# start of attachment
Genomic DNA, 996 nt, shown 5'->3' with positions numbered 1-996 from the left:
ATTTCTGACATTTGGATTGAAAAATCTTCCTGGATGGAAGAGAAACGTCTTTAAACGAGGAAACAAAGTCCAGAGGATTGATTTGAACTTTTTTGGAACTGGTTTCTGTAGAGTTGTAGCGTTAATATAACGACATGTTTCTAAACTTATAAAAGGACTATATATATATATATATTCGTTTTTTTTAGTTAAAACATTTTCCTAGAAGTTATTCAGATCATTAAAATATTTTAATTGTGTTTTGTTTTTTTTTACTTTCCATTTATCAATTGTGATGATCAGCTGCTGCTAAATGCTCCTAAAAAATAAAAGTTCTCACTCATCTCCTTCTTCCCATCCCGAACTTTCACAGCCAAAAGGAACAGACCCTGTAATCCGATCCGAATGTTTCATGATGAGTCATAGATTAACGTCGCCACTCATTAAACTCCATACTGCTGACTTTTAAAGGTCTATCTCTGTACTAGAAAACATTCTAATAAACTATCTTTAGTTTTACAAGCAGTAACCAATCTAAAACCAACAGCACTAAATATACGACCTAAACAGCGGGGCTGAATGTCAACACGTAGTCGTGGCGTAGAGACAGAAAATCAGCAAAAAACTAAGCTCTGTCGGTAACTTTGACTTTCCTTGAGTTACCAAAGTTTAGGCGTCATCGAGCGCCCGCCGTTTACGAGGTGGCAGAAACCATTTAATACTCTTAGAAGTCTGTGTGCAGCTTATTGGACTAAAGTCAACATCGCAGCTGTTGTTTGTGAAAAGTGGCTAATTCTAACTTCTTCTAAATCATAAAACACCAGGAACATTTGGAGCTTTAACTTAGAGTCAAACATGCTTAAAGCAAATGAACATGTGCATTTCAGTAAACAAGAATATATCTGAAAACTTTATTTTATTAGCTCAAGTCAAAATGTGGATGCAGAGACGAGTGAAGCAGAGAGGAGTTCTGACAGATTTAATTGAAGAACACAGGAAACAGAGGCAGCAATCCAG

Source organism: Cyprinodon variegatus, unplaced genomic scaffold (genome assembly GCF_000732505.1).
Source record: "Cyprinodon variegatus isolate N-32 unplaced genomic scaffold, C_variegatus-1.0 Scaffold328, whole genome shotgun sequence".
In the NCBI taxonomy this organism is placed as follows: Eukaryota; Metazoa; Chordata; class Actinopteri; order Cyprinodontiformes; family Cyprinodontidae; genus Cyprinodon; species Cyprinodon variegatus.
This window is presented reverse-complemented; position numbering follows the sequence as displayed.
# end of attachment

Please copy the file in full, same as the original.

Genomic DNA, 996 nt, shown 5'->3' with positions numbered 1-996 from the left:
ATTTCTGACATTTGGATTGAAAAATCTTCCTGGATGGAAGAGAAACGTCTTTAAACGAGGAAACAAAGTCCAGAGGATTGATTTGAACTTTTTTGGAACTGGTTTCTGTAGAGTTGTAGCGTTAATATAACGACATGTTTCTAAACTTATAAAAGGACTATATATATATATATATTCGTTTTTTTTAGTTAAAACATTTTCCTAGAAGTTATTCAGATCATTAAAATATTTTAATTGTGTTTTGTTTTTTTTTACTTTCCATTTATCAATTGTGATGATCAGCTGCTGCTAAATGCTCCTAAAAAATAAAAGTTCTCACTCATCTCCTTCTTCCCATCCCGAACTTTCACAGCCAAAAGGAACAGACCCTGTAATCCGATCCGAATGTTTCATGATGAGTCATAGATTAACGTCGCCACTCATTAAACTCCATACTGCTGACTTTTAAAGGTCTATCTCTGTACTAGAAAACATTCTAATAAACTATCTTTAGTTTTACAAGCAGTAACCAATCTAAAACCAACAGCACTAAATATACGACCTAAACAGCGGGGCTGAATGTCAACACGTAGTCGTGGCGTAGAGACAGAAAATCAGCAAAAAACTAAGCTCTGTCGGTAACTTTGACTTTCCTTGAGTTACCAAAGTTTAGGCGTCATCGAGCGCCCGCCGTTTACGAGGTGGCAGAAACCATTTAATACTCTTAGAAGTCTGTGTGCAGCTTATTGGACTAAAGTCAACATCGCAGCTGTTGTTTGTGAAAAGTGGCTAATTCTAACTTCTTCTAAATCATAAAACACCAGGAACATTTGGAGCTTTAACTTAGAGTCAAACATGCTTAAAGCAAATGAACATGTGCATTTCAGTAAACAAGAATATATCTGAAAACTTTATTTTATTAGCTCAAGTCAAAATGTGGATGCAGAGACGAGTGAAGCAGAGAGGAGTTCTGACAGATTTAATTGAAGAACACAGGAAACAGAGGCAGCAATCCAG

Source organism: Cyprinodon variegatus, unplaced genomic scaffold (genome assembly GCF_000732505.1).
Source record: "Cyprinodon variegatus isolate N-32 unplaced genomic scaffold, C_variegatus-1.0 Scaffold328, whole genome shotgun sequence".
In the NCBI taxonomy this organism is placed as follows: Eukaryota; Metazoa; Chordata; class Actinopteri; order Cyprinodontiformes; family Cyprinodontidae; genus Cyprinodon; species Cyprinodon variegatus.
This window is presented reverse-complemented; position numbering follows the sequence as displayed.